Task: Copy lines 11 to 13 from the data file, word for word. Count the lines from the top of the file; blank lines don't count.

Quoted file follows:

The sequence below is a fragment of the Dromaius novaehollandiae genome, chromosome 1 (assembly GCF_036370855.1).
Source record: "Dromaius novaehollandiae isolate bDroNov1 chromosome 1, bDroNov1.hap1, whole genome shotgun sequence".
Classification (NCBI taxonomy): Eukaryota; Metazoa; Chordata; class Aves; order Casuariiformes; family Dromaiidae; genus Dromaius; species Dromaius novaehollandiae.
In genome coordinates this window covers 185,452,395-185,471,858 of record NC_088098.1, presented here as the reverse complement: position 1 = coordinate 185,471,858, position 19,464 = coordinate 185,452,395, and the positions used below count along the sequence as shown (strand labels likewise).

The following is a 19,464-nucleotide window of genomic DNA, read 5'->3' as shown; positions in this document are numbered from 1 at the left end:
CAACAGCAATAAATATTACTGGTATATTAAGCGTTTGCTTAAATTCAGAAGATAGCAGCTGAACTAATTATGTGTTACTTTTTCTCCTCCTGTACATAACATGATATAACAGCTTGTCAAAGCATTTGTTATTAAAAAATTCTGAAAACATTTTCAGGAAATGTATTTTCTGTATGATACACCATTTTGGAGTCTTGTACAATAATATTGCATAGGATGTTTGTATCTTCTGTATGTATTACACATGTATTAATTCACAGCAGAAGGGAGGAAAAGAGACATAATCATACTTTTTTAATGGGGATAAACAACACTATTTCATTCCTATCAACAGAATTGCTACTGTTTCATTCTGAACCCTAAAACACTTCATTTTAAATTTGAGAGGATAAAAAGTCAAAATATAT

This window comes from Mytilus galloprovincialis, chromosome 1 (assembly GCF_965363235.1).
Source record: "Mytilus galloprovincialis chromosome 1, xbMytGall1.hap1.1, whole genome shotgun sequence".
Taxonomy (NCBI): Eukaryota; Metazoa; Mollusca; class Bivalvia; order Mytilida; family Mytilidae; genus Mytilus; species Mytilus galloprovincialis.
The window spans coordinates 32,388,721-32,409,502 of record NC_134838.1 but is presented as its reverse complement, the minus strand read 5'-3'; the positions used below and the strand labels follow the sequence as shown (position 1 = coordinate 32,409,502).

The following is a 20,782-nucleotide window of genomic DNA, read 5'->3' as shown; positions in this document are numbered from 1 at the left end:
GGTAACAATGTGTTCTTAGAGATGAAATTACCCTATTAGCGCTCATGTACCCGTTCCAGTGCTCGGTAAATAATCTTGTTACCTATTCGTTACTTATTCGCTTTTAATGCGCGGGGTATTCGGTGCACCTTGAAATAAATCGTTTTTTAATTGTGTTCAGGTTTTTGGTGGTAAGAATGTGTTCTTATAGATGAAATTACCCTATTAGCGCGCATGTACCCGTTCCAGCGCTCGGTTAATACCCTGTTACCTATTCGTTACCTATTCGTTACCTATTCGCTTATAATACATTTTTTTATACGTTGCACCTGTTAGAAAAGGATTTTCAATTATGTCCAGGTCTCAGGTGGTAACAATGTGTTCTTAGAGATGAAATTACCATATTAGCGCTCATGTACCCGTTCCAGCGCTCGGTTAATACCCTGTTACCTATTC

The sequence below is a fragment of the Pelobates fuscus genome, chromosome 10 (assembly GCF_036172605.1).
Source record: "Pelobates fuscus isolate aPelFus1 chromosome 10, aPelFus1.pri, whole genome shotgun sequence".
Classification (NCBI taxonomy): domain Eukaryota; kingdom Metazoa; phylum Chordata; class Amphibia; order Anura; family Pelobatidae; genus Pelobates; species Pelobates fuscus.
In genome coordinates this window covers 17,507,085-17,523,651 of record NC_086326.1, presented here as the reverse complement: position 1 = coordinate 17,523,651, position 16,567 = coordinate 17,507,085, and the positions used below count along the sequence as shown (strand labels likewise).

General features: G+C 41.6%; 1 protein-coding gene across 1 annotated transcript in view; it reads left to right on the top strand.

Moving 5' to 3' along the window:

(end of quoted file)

The following is a 20,782-nucleotide window of genomic DNA, read 5'->3' as shown; positions in this document are numbered from 1 at the left end:
GGTAACAATGTGTTCTTAGAGATGAAATTACCCTATTAGCGCTCATGTACCCGTTCCAGTGCTCGGTAAATAATCTTGTTACCTATTCGTTACTTATTCGCTTTTAATGCGCGGGGTATTCGGTGCACCTTGAAATAAATCGTTTTTTAATTGTGTTCAGGTTTTTGGTGGTAAGAATGTGTTCTTATAGATGAAATTACCCTATTAGCGCGCATGTACCCGTTCCAGCGCTCGGTTAATACCCTGTTACCTATTCGTTACCTATTCGTTACCTATTCGCTTATAATACATTTTTTTATACGTTGCACCTGTTAGAAAAGGATTTTCAATTATGTCCAGGTCTCAGGTGGTAACAATGTGTTCTTAGAGATGAAATTACCATATTAGCGCTCATGTACCCGTTCCAGCGCTCGGTTAATACCCTGTTACCTATTC

The sequence below is a fragment of the Pelobates fuscus genome, chromosome 10 (assembly GCF_036172605.1).